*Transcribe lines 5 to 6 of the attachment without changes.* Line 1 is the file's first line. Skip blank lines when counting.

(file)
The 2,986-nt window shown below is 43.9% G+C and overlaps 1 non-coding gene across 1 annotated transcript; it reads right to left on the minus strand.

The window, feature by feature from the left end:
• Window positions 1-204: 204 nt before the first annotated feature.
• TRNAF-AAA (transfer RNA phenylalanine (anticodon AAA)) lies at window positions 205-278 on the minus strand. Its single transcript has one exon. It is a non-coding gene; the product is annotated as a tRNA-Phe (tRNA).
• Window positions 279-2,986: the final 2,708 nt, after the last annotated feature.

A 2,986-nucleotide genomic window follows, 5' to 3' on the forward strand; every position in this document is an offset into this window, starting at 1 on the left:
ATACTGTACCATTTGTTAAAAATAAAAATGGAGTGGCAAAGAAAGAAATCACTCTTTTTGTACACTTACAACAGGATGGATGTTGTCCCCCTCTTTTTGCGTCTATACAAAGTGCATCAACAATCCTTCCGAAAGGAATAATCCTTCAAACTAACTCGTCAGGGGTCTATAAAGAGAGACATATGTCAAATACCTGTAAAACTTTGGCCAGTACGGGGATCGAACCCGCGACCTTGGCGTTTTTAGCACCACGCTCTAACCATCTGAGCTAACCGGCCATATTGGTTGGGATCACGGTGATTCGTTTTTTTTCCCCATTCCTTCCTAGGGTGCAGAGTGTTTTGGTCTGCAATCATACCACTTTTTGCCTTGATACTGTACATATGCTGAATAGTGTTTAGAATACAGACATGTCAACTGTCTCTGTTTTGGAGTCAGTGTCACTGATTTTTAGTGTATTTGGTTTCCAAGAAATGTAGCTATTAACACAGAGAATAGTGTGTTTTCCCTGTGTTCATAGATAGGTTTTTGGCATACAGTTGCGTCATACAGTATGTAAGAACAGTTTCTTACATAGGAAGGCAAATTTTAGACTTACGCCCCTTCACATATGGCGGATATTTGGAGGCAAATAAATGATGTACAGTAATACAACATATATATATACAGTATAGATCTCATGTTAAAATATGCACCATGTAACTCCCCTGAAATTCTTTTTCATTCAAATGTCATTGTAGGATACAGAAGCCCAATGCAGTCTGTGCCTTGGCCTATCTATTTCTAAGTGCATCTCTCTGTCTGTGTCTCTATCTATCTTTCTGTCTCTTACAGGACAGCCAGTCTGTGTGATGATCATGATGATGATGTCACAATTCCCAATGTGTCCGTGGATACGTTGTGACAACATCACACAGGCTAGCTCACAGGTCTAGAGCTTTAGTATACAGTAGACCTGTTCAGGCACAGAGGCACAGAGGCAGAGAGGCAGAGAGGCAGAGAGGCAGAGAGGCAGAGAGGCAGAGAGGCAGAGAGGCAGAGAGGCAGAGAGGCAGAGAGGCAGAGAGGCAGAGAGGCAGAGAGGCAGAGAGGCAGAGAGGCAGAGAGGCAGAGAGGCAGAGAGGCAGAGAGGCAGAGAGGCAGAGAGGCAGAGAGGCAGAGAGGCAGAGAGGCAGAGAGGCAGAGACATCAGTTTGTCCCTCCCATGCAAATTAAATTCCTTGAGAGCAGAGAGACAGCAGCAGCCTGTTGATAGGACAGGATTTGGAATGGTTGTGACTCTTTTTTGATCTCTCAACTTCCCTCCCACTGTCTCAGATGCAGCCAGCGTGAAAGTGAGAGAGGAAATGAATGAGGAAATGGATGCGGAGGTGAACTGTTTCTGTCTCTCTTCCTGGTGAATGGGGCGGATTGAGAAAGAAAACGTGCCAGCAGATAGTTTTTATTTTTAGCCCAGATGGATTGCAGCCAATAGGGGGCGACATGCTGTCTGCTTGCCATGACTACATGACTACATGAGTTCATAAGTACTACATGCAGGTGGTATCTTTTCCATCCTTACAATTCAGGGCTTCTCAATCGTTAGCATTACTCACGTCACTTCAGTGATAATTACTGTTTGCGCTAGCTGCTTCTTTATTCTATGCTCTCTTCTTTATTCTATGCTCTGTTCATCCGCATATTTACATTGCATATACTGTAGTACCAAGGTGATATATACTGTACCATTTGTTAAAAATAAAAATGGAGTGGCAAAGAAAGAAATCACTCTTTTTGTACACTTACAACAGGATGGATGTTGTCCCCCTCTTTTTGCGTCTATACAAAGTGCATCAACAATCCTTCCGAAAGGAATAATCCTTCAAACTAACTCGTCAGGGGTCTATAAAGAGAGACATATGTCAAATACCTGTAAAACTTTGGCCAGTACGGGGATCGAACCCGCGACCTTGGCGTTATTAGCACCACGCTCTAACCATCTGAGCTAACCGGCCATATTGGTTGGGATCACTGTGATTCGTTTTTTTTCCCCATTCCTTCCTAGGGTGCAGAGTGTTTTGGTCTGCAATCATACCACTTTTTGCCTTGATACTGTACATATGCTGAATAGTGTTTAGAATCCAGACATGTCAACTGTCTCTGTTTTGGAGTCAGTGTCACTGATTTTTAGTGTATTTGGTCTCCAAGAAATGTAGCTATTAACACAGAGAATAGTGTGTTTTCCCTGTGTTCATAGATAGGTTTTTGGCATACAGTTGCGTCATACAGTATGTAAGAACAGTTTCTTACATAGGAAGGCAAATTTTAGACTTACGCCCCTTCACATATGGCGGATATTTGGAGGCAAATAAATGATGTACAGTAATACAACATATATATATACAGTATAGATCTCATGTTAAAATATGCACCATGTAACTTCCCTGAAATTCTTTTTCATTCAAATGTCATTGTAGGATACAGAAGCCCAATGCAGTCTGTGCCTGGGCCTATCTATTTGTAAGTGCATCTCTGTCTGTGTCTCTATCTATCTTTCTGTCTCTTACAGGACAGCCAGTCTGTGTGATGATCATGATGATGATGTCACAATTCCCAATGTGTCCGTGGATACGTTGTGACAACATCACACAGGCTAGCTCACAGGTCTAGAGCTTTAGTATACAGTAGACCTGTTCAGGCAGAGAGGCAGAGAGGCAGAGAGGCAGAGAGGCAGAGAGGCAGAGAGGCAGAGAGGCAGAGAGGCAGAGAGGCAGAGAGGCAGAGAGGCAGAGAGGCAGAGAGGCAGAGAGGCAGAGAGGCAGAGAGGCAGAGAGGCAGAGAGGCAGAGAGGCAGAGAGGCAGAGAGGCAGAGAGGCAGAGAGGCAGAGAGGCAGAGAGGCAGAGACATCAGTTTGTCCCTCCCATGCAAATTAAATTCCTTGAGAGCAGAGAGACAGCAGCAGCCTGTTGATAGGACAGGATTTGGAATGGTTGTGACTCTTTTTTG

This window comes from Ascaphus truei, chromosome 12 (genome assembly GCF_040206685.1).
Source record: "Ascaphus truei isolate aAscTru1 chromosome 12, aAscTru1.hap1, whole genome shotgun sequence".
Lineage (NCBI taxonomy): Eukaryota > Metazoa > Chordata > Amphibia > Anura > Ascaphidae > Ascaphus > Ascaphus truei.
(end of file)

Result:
• Window positions 279-2,986: the final 2,708 nt, after the last annotated feature.

A 2,986-nucleotide genomic window follows, 5' to 3' on the forward strand; every position in this document is an offset into this window, starting at 1 on the left: